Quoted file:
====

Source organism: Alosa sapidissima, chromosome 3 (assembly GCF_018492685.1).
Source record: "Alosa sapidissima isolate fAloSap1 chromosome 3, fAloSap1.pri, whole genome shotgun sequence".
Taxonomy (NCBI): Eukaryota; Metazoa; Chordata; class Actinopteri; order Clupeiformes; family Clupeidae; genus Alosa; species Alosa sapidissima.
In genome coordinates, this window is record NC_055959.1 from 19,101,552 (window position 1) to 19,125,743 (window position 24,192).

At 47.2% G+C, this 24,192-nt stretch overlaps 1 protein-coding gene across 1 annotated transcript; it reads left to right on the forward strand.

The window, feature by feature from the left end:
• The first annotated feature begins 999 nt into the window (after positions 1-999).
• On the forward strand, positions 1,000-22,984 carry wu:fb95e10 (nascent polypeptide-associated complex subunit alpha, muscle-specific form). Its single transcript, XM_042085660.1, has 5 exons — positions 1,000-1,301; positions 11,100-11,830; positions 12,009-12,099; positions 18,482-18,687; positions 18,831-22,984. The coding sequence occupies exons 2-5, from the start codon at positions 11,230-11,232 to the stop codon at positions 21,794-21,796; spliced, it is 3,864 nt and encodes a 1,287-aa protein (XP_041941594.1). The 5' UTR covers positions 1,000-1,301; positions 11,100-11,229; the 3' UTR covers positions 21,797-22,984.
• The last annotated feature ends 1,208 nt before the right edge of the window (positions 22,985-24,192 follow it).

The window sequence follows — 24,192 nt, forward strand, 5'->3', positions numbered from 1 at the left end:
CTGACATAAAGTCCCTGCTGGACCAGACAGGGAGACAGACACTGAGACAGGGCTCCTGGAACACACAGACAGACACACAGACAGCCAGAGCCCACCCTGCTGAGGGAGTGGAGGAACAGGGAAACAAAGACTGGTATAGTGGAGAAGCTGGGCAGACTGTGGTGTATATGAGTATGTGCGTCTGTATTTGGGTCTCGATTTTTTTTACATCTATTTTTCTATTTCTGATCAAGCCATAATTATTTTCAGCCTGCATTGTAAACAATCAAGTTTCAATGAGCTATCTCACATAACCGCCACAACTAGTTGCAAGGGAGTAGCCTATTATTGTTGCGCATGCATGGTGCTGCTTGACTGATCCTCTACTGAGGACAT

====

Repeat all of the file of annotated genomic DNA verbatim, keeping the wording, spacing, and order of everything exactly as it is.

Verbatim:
Source organism: Alosa sapidissima, chromosome 3 (assembly GCF_018492685.1).
Source record: "Alosa sapidissima isolate fAloSap1 chromosome 3, fAloSap1.pri, whole genome shotgun sequence".
Taxonomy (NCBI): Eukaryota; Metazoa; Chordata; class Actinopteri; order Clupeiformes; family Clupeidae; genus Alosa; species Alosa sapidissima.
In genome coordinates, this window is record NC_055959.1 from 19,101,552 (window position 1) to 19,125,743 (window position 24,192).

At 47.2% G+C, this 24,192-nt stretch overlaps 1 protein-coding gene across 1 annotated transcript; it reads left to right on the forward strand.

The window, feature by feature from the left end:
• The first annotated feature begins 999 nt into the window (after positions 1-999).
• On the forward strand, positions 1,000-22,984 carry wu:fb95e10 (nascent polypeptide-associated complex subunit alpha, muscle-specific form). Its single transcript, XM_042085660.1, has 5 exons — positions 1,000-1,301; positions 11,100-11,830; positions 12,009-12,099; positions 18,482-18,687; positions 18,831-22,984. The coding sequence occupies exons 2-5, from the start codon at positions 11,230-11,232 to the stop codon at positions 21,794-21,796; spliced, it is 3,864 nt and encodes a 1,287-aa protein (XP_041941594.1). The 5' UTR covers positions 1,000-1,301; positions 11,100-11,229; the 3' UTR covers positions 21,797-22,984.
• The last annotated feature ends 1,208 nt before the right edge of the window (positions 22,985-24,192 follow it).

The window sequence follows — 24,192 nt, forward strand, 5'->3', positions numbered from 1 at the left end:
CTGACATAAAGTCCCTGCTGGACCAGACAGGGAGACAGACACTGAGACAGGGCTCCTGGAACACACAGACAGACACACAGACAGCCAGAGCCCACCCTGCTGAGGGAGTGGAGGAACAGGGAAACAAAGACTGGTATAGTGGAGAAGCTGGGCAGACTGTGGTGTATATGAGTATGTGCGTCTGTATTTGGGTCTCGATTTTTTTTACATCTATTTTTCTATTTCTGATCAAGCCATAATTATTTTCAGCCTGCATTGTAAACAATCAAGTTTCAATGAGCTATCTCACATAACCGCCACAACTAGTTGCAAGGGAGTAGCCTATTATTGTTGCGCATGCATGGTGCTGCTTGACTGATCCTCTACTGAGGACAT